The Cold War was the development of the
tense relationship between the three main
powers (USA, Britain and the USSR) after
World War Two.
The Cold War was never fought directly through
military action; it was fought by the USA and USSR
threatening each other with power and nuclear
The Cold War started after World War
Two in 1945 and lasted until 1991 when
the Soviet Union was dissolved.
Why did the Cold War start
after 1945 and not before?
Before 1945, the three main powers were
focused on fighting World War Two.
After the war had been won, the powers focused on enforcing their
social, political and economic model everywhere; this brought to
attention the fact that the powers had different ideologies.
The USA used a Capitalist model whereas the USSR
was Communist; it was impossible for both models
to be imposed without difficulties so it had to be one
or the other.
The USA was run democratically with two
parties however the USSR was a one-party
The USA and USSR had different plans for Germany after the war; the USA wanted
Germany to recover quickly so it could become a useful trading partner whereas the
USSR wanted to weaken Germany further so it could enforce Communism on the
country with little difficulty as Germany was previously Capitalist.
The final stages of World War Two
of Italy leading to
16/12/1944: Battle of Bulge
of Iwo Jima
28/04/1945: Death of
30/04/1945: Death of
08/05/1945: VE Day
Bombing of Nagasaki
The Yalta Conference
The Yalta Conference was held during
February 1945 with Stalin, Roosevelt and
Despite ideological differences, the big
three (Stalin, Churchill and Roosevelt)
managed to agree on splitting Germany
into four zones of occupation and allow
free elections in Eastern European
Russia was invited to
join the newly formed
Russia promised to help
America fight the war against
Japan after Germany was
The Potsdam Conference was held
during July 1945 with Stalin, Truman
At this point, Germany had been defeated, Roosevelt had
passed away and been succeeded by Truman and Churchill
lost his position as Prime Minister after the 1945 general
election. The only remaining power from the original Big
Three was Stalin.
This gave Stalin added influence because he knew what had been
agreed from the start whereas Truman and Attlee were new to their
position so didn't have a great understanding of what had previously
Truman disagreed massively with the agreements made on
reparations; in addition, he opposed the spread of Communist
power and Stalinisation in Eastern Europe.
Truman kept the fact that America was in
possession of an atomic bomb secret.
When Truman dropped the atomic bomb on Japan, Stalin
was furious that he hadn't been told since America and
Russia had agreed to fight Japan together during Yalta.
Stalinisation of Eastern
After the end of WW2, countries that had
previously been occupied by Germany and
it's allies were liberated by the three main
Stalin wanted to regain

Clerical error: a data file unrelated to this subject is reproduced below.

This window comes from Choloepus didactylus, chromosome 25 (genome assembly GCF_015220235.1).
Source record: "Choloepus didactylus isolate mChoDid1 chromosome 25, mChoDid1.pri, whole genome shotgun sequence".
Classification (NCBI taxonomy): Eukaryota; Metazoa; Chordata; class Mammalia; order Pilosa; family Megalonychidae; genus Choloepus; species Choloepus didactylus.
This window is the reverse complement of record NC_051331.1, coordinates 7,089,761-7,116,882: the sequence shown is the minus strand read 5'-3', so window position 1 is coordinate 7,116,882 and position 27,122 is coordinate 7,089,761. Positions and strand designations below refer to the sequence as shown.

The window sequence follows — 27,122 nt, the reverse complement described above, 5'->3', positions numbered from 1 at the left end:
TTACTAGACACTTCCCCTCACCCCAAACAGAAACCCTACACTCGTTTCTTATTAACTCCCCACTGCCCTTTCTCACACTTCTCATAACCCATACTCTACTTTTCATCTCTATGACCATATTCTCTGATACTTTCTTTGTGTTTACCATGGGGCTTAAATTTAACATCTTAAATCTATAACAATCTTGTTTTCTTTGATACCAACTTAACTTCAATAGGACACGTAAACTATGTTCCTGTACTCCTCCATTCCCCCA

Communist power over
Russia launched an offensive on Romania; in response, the Romanian King
removed the Pro-Nazi dictator (Marshal Antonescu) from power with the hope
that this would please the Western allies so they would be able to negotiate a
ceasefire and form a government where the Communists would be a minority.
This failed so the king was forced to sign an armistice between Romania and
Russia who had achieved control over the country already.
Stalin had the opportunity to occupy Bulgaria in 1944 however Bulgaria was
technically at war with Britain and America but not with Russia. Local Communists controlled several
armed partisans and was able to set up a Patriotic Front that managed to seize power and establish a
government in Sofia before the Red Army arrived. They then tried to enforce a Communist revolution in
Bulgaria and purged the former ruling class (over 10,000 people were executed. Stalin didn't want to lose
his alliance with Britain and the USA so he tried to persuade the Bulgarian Communists to pursue a less
radical policy. However this failed as the local Communists were determined to gain complete power no
Soviet troops joined partisans in Yugoslavia under
the leadership of Joseph Tito and launched an
attack of Belgrade on the 14th of October. Tito's
position was strengthened further when the
British linked up with him rather than the
non-Communist leader, Colonel Mihailovic. Tito
was loyal to Stalin however he still wanted to
remain independent so he continued to enforce
Communist regimes on Yugoslavia and Albania
(liberated by his own forces); Stalin later dissolved
Tito's plans in order to keep his Western allies.
The People's Liberation Army (ELAS) in Greece had proven itself to be the most
effective resistance force during the war. Although Stalin viewed Greece as being
under the influence of Britain, he still urged ELAS to join him and form a coalition
government. The British responded by ordering ELAS to disband its partisans which
led to a revolt breaking out in Athens on the 3rd of December 1944, encouraged by
Tito. Stalin stopped Tito from helping the Greek Communists and allowed British
troops to shut down the revolt so he could keep his Alliance with Britain.